Dir: Derick Martini. US.2011. 95mins
Lymelife director Derick Martini goes badly off the rails with his second feature Hick, an overly familiar coming-of-age drama that morphs into an unconvincing slice of blood-soaked Southern gothic nastiness. The adaptation of Andrea Portes novel does provide a showcase for the dramatic range of rising stars Chloe Grace Moretz and Eddie Redmayne but otherwise has few elements likely to beguile the average viewer.
The film’s compensations come in the central performances.
Hick represents an extremely difficult sell for any potential distributor, especially in a theatrical market where it would struggle to make a favourable impression. In terms of her emerging talent and the character’s baby doll wardrobe, Chloe Grace Moretz is very reminiscent of Jodie Foster at the time of her success in Taxi Driver. She plays Luli, a Nebraskan girl who is 13 going on 30.
Abandoned by her white trash mother and her drunken father, Luli decides to head to Las Vegas armed with her sketching pad, a handgun and a rich fantasy life that includes a fondness for classic Hollywood dialogue. Does any 13 year-old really quote Norma Desmond and Dirty Harry lines?
What begins in the vein of Juno (complete with self-aware teen, excessive voice over and twee drawings) then develops into a picaresque road movie as the traveling Luli encounters grifter Glenda (Blake Lively), the sweet-natured Clement (Rory Culkin) and psychotic cowboy Eddie (an impressive Eddie Redmayne).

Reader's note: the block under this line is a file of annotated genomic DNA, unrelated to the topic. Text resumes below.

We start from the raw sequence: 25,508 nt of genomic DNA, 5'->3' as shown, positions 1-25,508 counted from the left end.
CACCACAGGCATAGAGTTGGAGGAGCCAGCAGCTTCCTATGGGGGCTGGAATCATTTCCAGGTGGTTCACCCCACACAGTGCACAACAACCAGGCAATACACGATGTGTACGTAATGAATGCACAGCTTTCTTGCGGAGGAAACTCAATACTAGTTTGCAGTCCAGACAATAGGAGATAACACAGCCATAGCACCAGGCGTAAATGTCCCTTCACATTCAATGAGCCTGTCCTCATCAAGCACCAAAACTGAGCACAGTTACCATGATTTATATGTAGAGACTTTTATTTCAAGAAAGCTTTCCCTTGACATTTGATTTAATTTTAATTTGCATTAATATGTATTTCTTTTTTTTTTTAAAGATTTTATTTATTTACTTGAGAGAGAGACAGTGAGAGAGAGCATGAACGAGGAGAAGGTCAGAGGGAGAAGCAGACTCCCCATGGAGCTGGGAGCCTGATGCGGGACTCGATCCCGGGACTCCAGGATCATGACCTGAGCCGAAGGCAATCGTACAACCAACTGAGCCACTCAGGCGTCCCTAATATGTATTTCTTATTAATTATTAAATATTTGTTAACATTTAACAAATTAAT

Just when it seems like we might have a handle on the film it awkwardly changes gears once again to stray into Jim Thompson territory as the possessive Eddie becomes increasingly unhinged and violent.
None of what is presented to us carries a great deal of conviction and more often than not just seems odd rather than plausible. The lack of a cohesive tone or any sense of great urgency leaves the film to limp along through a disjointed story that rarely catches fire.
Odd moments compel attention but never build into anything satisfactory. Juliette Lewis is cast to type in a brief role as Luli’s wild, unreliable mother and Alec Baldwin makes a similarly brief appearance as a kindly benefactor.
The film’s compensations come in the central performances. The camera loves Chloe Grace Moretz and Martini frames her in loving close-ups allowing her the chance to express a gamut of emotions from flirtation to fear, wistful longing to stoical endurance.
British star Eddie Redmayne matches her charisma as Eddie, sporting a very credible and impeccably sustained America accent along with a jet-black cowboy hat and a permanently sinister smile. Both performers are in the early stages of careers full of promise but Hick is not the film that will take them to the next level.
Production Companies: Stone River Productions, Taylor Lane Productions, Lighthouse Entertainment
International sales: Content Media Group, www.contentmediacorp.com
Producers: Steven Siebert, Christian Taylor, Charles De Portes, Jon Cornick
Screenplay: Andrea Portes, Derick Martini based on her novel
Cinematography: Frank Godwin
Production designer: Roshelle Berliner
Editor: Mark Yoshikawa
Main cast : Chloe Grace Moretz, Blake Lively, Eddie Redmayne, Alec Baldwin, Juliette Lewis